Bike from work… to beer… to ice cream… to pie

And JR on the outside!

Last Thursday was Bike to Work Day here in LA, which doesn’t mean much for us freelancers who have 20-foot commutes to our desks. So in order to participate in such an important day, I dutifully rode from my home office to the place where the real work gets done: a brewery. Not just any brewery, a brewery in a building with a JR piece on its exterior. And not just any building, either. See the lettering mid-shot, “John A. Roebling’s Sons Co.”? Yep, this is the wire works once owned by the sons of John A. Roebling, the engineer of the Brooklyn Bridge. Using Roebling’s revolutionary wire rope technique—which you may remember reading about in my City Walks Architecture: New York book—cables were spun for many bridges here. What better place to drink beer?

Bike from work event is already off to a good start: Free ice cream from @BenJerrysWest!

The event was one of several Bike From Work happy hours orchestrated by the awesome folks at the Los Angeles County Bicycle Coalition. From the moment I got there, I knew this was the right event for me: The Ben & Jerry’s Truck, which had visited us at GOOD on its very first day out, was there dispensing free ice cream! It was as if they knew I’d be coming. Follow them this summer to see where else they’ll be.

BIKE TWINS!!!

The second incredible surprise was meeting my bike twin, owned by the awesome Jessica! The bike valets parked our bikes together all by themselves so they could talk about special Public bike things, while we were inside having a beer and talking about what it’s like riding around on such sweet wheels (we both agreed we’d made lots of friends). Such a huge thank you to LACBC for organizing the evening (lots more photos here), as well as an entire week of events. And thanks to Angel City in advance for being the place I’m going to go every weekend afternoon this summer.

2nd Street

While biking home from Bike From Work, the weather was absolutely perfect, the last of the sun was hitting the buildings of downtown, and I was feeling so good about spending time with other bike-nerds. (For more on these topics, check out this little interview with me about my first month of biking by Sarah Mirk at the Portland Mercury. Thanks, Sarah!)

2nd Street Tunnel

I sailed through the 2nd Street tunnel, one of my favorite places to ride because I almost feel like I’m entering a wormhole that transports me to a different city at a different time—I leave behind the slick glass and steel towers of downtown and roll quietly into the charming disrepair of Historic Filipinotown, its paint-peeling siding and crumbly stucco glowing in the sunset.

And that’s where I got yelled at for riding too slow. At least, I think that’s what she was mad about. I believe the actual phrase was “What are you doing, you moron?”

Sunset on Sunset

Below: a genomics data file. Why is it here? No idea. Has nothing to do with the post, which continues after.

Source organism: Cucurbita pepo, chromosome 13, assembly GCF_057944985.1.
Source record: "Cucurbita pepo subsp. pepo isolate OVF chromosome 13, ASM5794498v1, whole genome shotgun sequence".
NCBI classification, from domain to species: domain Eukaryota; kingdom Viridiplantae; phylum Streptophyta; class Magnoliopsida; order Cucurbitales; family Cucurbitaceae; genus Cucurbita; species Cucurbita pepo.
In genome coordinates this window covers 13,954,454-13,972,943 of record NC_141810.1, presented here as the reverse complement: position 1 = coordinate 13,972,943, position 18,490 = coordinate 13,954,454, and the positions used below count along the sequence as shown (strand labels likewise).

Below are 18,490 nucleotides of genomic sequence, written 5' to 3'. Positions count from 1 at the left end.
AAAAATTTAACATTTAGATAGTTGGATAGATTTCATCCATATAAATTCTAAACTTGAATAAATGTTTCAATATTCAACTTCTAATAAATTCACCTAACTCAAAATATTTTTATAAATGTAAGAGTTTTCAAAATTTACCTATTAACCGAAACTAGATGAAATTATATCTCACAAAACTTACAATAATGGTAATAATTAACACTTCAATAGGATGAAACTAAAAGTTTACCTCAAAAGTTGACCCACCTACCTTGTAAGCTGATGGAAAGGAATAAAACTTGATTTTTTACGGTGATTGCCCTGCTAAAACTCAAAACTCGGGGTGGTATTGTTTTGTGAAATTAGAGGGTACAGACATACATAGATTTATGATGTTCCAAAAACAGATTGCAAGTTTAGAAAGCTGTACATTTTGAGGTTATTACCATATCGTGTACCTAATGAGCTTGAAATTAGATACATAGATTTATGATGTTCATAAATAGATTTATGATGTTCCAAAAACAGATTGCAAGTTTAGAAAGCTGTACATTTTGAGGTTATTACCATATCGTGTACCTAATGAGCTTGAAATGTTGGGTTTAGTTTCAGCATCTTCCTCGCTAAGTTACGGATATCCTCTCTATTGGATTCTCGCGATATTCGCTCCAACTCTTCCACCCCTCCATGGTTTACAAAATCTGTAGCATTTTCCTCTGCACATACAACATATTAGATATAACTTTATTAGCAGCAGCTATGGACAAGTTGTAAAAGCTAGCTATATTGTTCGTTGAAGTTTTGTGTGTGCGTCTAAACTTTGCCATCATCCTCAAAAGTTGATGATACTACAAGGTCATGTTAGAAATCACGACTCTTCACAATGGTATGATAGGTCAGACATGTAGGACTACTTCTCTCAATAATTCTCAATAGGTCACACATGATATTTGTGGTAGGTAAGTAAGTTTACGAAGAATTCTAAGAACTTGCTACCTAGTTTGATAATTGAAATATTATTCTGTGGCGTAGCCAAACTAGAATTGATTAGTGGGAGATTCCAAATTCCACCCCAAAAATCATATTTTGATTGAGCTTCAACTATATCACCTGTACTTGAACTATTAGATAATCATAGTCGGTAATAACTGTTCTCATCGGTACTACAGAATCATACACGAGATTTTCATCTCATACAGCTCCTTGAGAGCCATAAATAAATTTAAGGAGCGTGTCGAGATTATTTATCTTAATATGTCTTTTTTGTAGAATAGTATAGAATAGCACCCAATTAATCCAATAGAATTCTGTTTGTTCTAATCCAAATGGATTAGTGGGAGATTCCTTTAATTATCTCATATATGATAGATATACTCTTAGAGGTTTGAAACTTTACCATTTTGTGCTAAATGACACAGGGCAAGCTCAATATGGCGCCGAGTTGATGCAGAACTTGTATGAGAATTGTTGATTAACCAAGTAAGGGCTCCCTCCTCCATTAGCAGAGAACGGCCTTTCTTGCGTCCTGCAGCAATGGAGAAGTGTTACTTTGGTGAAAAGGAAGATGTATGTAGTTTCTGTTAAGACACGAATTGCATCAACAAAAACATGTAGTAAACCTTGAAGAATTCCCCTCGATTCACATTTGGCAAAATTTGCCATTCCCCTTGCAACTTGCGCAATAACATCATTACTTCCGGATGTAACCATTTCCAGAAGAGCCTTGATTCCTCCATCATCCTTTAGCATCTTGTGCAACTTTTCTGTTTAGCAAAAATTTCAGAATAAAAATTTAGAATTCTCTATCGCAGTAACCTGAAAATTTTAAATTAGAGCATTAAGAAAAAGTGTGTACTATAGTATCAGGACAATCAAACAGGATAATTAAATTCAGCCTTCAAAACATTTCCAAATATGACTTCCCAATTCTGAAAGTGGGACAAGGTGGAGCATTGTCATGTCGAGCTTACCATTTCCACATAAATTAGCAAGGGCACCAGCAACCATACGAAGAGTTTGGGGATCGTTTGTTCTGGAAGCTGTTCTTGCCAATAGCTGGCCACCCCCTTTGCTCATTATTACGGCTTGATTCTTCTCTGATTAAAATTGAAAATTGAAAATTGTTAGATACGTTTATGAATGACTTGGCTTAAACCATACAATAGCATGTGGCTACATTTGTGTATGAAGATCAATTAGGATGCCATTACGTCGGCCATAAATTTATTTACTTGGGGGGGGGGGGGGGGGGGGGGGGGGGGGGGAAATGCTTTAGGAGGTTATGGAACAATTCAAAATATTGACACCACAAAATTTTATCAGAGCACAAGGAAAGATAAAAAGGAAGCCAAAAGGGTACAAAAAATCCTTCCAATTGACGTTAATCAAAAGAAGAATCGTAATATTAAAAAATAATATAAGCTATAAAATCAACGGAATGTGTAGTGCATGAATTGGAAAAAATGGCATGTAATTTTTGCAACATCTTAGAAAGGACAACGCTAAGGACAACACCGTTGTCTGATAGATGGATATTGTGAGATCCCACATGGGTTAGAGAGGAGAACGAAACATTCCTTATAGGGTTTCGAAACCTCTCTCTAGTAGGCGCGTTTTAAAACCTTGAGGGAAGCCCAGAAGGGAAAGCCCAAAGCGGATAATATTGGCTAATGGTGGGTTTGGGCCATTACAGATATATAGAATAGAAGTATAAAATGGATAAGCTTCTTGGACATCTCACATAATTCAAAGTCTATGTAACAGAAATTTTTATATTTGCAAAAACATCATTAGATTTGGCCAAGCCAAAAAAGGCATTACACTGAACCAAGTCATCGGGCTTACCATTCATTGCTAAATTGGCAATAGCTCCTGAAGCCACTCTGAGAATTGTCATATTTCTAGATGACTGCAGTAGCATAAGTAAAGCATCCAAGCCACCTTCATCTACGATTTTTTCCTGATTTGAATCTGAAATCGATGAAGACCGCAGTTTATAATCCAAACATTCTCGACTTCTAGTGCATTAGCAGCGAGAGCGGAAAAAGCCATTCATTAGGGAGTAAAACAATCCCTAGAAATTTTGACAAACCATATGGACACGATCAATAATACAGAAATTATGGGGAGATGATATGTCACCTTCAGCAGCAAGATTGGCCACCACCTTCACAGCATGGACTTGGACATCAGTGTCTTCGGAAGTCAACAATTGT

One thing I’ve realized as I’ve been riding around this past month-and-a-half is that bikes actually have multiple speeds. Not like gears, silly (thank goodness I already figured that one out). I realized that I don’t always have to be in some kind of drag race with cars. I can really slow down and take in my surroundings. And I do.

Free Dirt, Free Air

I can go slow enough that I can even stop to experience little moments like this. I mean, would you take a look at this? There is so much greatness in this one photo. Plus: Free dirt!

Pie master, Sarah Williams

For my final stop of the night, and because ice cream and beer were not enough, I went by a Pie Salon—yes, there is such a thing—baked up by the lovely Sarah Williams of Fruit + Flour. (Pie shown not actual size.)

826LA student reading a story

It was held in the backyard of my neighbor Maren, who has a legitimate barn for hosting photo shoots, throwing parties, and watching a few dozen of her friends stuff themselves silly with pie. The evening was a fundraiser for 826LA (who I seem to write a lot about these days) and featured a student reading an incredible story from the book From the Couch to the Kitchen about cooking jambalaya with his family.

Eating pies by Sarah Williams

Maybe it was the beer, maybe it was the ice cream, maybe it was the joy of cruising slowly through my city on two wheels, but after that, I was somehow talked into participating in a pie-eating contest. My strategy—to slurp the chocolate cream down like a milkshake before chomping the crust—failed miserably, and I spent most of the competition trying not to inadvertently snort a line of whipped cream. Maren, to the left of me, won. Which is fine, because it’s her house and all.

To Go

As you can probably guess, I didn’t get close to finishing my pie. Luckily, I had the perfect way to take the rest of it to-go.

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